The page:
Wednesday 30 Jul
CD reviews

Power Pyramid - The God Drums

Power Pyramid doesn’t have much patience for nonsense. That appears to be the takeaway from the Oklahoma City quintet’s last 10 months, which brought The God Drums in September, the Insomnia EP in January and its latest, self-titled effort in July.

07/29/2014 | Comments 0

TJ Mayes - "When Love Comes Down"

’50s era rock ’n’ roll had been long overdue for a rebirth. Thankfully, the stockpile of capable luminaries has not been in short supply over the past few years. 

07/23/2014 | Comments 0

Boare - "playdatshit"

The world is in the midst of an electronic music renaissance, and you find most of this boon of producers laying claim to the club-friendly, bass-dropping variety, holing up in the the free-flowing world of hip-hop beatmaking or pitching their tent on the out-there, boundary-pushing EDM camp.
07/23/2014 | Comments 0

Broncho - "Class Historian"

Broncho has never been hurting in the hook department. The success of the trio’s 2011 debut, Can’t Get Past the Lips, was predicated mostly on its ability to marry melodies with kinetic guitar riffs and anarchic energy. Yet we’ve heard nothing to the degree of pure pop catchiness on display in “Class Historian,” the new single from Broncho’s upcoming sophomore album, Just Enough Hip to Be Woman.
07/23/2014 | Comments 0

Manmade Objects - Monuments

No one wants to be forgotten; everyone wants some sort of legacy, a mark they leave behind as they exit this life for whatever lies beyond.

And for as long as there has been death, there have been monuments — whether austere or understated, abstract or concrete, prominent or tucked away in private — erected by the ones they loved to assure that remembrance, at least for a time.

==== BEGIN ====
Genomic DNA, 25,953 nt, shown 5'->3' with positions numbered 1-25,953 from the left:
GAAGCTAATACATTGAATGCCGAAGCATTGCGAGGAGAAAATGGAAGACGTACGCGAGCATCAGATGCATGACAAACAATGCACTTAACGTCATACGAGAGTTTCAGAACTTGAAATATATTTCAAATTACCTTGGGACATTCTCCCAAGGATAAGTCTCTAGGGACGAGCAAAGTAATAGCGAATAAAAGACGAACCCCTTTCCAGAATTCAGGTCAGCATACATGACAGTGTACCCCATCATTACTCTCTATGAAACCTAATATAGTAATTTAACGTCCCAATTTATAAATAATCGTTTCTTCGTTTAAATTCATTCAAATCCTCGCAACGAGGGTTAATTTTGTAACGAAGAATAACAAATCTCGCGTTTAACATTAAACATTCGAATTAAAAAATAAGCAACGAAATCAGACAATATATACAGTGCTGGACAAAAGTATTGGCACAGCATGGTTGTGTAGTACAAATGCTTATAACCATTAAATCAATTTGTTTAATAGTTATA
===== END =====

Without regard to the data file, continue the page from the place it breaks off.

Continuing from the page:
07/15/2014 | Comments 0

SXSW: Buffalo Lounge: Chrome Pony


By Stephen Carradini March 14th, 2012

Chrome Pony
Credits: Stephen Carradini

The lead singer of Chrome Pony announced himself as such; he was dapperly dressed in a pea coat, slacks, and a tie. With the shades he donned, he looked like an agent from the Matrix, sent down to police the assembled masses by subduing them with sludgy dance music. By the time that he covered "Nightclubbing," making the titular event sound absolutely like something I would never want to do, I was half-convinced that my own fantasy was true.

The band was large: three guitars, a bassist, a female vocalist, drummer and Chrome Pony himself. They created an interlocking sound that made it hard to tell which guitarist was playing what; but it didn't matter too much. Chrome Pony was in the business of making large, sweeping moments, and in that he/them succeeded entirely. The band's sound seemed to be delivered through Chrome Pony with a sort of righteous zeal; the inability to see his eyes behind the shades made the act even more "other" from us. And that's the way they liked it, it seems. Impressive mix of sound and event.

(They went on last night; I didn't get to their post because I had to go catch my ride. And, you know, sleep.)
  • Currently 3.5/5 Stars.
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